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Different times?

I was born in 1964 in Amsterdam. My mum and dad were living in an attic my grandpa built for them in the ‘Old-West’ – back then an area for laborers. Finding a home was hard for my parents, almost impossible. But they waited and waited and got a house in the ‘De Pijp’ area – nowadays a fully gentrified area. Back then, it was hard for my mum to integrate into the neighborhood. When Dad went to work, she would immediately put me in a stroller and go back to Grandma. Old West was her hood.

Luckily, my parents could swap houses with an elderly couple in Osdorp – an outskirt of Amsterdam. Homogenous building blocks surrounded by green pastures, sports facilities, schools, and shopping areas. Many families from downtown Amsterdam went there to live a life with more comfort. And so did we – the view of our apartment can be seen in the image above. I did have a comfortable childhood there – I had friends, always played outside, elementary school was next to our apartment building and I biked to high school.

No future

The end of the Seventies and especially the Eighties were part of the era of my coming of age. Cold war, no future, no housing, and hardly any jobs available. Amsterdam was a poor city overflown with social problems, not a rich city only for the rich it is now.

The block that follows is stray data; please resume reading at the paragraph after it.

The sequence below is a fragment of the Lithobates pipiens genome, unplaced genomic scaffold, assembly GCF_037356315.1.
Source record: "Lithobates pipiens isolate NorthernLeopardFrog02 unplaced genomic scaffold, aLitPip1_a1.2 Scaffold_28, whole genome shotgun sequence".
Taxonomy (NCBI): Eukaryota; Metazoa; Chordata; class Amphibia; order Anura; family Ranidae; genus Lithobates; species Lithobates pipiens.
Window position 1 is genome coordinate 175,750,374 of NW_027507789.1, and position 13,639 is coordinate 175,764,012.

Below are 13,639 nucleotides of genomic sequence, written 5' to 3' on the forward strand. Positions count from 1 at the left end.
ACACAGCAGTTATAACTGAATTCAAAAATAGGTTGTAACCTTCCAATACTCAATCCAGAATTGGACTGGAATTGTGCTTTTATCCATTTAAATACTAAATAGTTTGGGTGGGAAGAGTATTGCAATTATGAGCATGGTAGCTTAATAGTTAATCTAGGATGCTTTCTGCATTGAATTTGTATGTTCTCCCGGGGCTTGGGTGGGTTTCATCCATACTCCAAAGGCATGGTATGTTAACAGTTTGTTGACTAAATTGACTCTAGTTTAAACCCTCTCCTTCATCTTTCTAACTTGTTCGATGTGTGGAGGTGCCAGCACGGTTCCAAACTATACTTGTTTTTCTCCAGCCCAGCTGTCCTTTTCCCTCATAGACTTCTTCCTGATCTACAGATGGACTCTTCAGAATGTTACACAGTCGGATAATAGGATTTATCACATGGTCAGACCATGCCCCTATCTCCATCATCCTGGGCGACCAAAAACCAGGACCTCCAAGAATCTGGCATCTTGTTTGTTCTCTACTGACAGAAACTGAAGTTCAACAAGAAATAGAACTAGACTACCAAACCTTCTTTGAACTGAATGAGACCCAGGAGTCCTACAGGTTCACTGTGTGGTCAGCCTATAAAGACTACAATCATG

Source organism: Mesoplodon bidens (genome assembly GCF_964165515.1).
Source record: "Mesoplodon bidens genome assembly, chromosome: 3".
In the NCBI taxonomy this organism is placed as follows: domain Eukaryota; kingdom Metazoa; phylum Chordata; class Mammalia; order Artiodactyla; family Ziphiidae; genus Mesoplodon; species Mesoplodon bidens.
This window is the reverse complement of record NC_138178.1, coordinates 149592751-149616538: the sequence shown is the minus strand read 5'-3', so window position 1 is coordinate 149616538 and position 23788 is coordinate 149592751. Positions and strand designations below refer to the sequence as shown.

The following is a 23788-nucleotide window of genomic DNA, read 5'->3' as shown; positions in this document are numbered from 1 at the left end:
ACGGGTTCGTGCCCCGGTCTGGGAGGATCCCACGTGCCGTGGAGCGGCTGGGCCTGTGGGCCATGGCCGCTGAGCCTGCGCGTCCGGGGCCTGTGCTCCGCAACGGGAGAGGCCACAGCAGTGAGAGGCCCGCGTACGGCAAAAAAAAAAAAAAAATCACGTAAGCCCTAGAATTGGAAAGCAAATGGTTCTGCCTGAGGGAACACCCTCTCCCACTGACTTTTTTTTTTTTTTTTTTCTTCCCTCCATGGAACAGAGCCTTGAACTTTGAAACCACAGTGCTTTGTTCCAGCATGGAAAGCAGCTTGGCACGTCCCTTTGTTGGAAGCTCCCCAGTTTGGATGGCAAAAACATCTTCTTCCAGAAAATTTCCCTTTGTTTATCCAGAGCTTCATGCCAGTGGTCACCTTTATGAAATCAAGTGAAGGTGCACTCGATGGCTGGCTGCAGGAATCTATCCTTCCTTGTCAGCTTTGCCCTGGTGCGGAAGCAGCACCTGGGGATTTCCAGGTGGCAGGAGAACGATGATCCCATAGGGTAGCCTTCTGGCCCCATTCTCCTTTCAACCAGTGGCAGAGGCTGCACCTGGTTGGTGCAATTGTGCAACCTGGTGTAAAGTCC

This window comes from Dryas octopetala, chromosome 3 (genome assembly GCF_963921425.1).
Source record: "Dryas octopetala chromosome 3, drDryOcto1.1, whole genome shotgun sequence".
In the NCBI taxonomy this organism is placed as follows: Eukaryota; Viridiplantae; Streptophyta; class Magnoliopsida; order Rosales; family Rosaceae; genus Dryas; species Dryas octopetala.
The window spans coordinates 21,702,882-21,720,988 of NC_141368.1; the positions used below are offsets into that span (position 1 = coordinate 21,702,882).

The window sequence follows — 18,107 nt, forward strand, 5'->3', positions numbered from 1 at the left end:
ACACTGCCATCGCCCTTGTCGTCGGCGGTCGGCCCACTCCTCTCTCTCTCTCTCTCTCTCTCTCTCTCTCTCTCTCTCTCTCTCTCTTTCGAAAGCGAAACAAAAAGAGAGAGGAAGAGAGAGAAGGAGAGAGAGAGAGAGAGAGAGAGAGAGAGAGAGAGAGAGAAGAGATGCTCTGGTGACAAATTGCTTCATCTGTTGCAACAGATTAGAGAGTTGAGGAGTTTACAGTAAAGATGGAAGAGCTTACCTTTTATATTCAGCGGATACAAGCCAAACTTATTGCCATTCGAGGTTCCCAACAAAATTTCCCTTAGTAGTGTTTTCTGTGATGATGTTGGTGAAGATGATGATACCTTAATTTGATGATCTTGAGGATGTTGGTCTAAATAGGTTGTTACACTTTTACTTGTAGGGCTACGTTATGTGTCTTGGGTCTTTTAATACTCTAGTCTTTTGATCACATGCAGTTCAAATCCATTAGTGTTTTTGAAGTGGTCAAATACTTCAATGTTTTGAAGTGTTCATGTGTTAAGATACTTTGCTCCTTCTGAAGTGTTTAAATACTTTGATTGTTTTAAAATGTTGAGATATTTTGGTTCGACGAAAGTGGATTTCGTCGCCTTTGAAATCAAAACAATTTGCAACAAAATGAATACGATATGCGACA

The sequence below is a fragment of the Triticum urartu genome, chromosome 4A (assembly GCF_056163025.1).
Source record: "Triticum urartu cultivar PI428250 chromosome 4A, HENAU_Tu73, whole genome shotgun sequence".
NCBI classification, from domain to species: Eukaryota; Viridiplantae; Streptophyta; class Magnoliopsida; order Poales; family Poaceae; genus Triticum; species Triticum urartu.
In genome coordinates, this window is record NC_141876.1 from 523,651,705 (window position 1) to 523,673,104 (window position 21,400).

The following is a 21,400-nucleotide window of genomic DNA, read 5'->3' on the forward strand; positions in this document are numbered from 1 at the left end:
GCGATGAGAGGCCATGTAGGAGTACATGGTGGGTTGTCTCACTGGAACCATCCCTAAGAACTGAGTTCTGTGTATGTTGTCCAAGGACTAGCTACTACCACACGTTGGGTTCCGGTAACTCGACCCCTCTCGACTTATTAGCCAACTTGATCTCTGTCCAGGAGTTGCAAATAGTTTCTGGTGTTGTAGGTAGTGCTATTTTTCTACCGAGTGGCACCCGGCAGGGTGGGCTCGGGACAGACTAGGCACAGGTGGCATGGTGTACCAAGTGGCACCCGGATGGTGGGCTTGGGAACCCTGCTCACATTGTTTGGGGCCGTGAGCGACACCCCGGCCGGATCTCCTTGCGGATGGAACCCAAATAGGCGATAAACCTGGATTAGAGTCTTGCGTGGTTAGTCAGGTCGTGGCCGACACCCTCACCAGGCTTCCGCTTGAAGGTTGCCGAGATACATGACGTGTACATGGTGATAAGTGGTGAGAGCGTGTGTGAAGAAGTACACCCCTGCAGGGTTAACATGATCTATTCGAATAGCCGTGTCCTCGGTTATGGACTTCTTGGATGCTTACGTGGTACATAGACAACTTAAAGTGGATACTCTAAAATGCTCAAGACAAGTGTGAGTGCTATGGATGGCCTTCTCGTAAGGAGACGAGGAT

Squatters took over whole neighborhoods and thanks to them, saved so many streets and areas from the relentless efforts of local politicians in their ego-based City planning. Central Amsterdam had to become a business district – big highways and lots of buildings for entrepreneurs. We owe so much to the artists, anarchists of that time. Give the Boomers a break.

l'Histoire se répète

Nowadays, I am a dad of three lovely grown-up daughters. And even a grandpa – also a girl. We talk a lot together about life – perspectives like housing, building a career, and a future. I see many life issues as recurring topics. The movie I stumbled across during my research on recent Amsterdam history, shows many aspects of modern-day life being not that different from 5 or 6 decades ago.

Comforting? Or really disturbing?

RoXY (2022) is a collage film by Juha van ’t Zelfde that shows how the revolutionary actions of Dada, Cobra, and Provo influenced club RoXY. After its opening in 1987, the club is widely celebrated for introducing house music to the Netherlands and creating a home for numerous creative communities. In 1999 it burnt down after the funeral of its founder Peter Giele.

The film links Johan Huizinga’s 1938 book Homo Ludens (“playing man”) to postwar movements of art, protest and civil disobedience. It shows rare documentary footage of radical cultural moments such as Dylaby, New Babylon, and Love Ball, and features early electronic dance music from Virgo, Future Sound of London, and The KLF.

Want to talk about your future perspectives with Paul?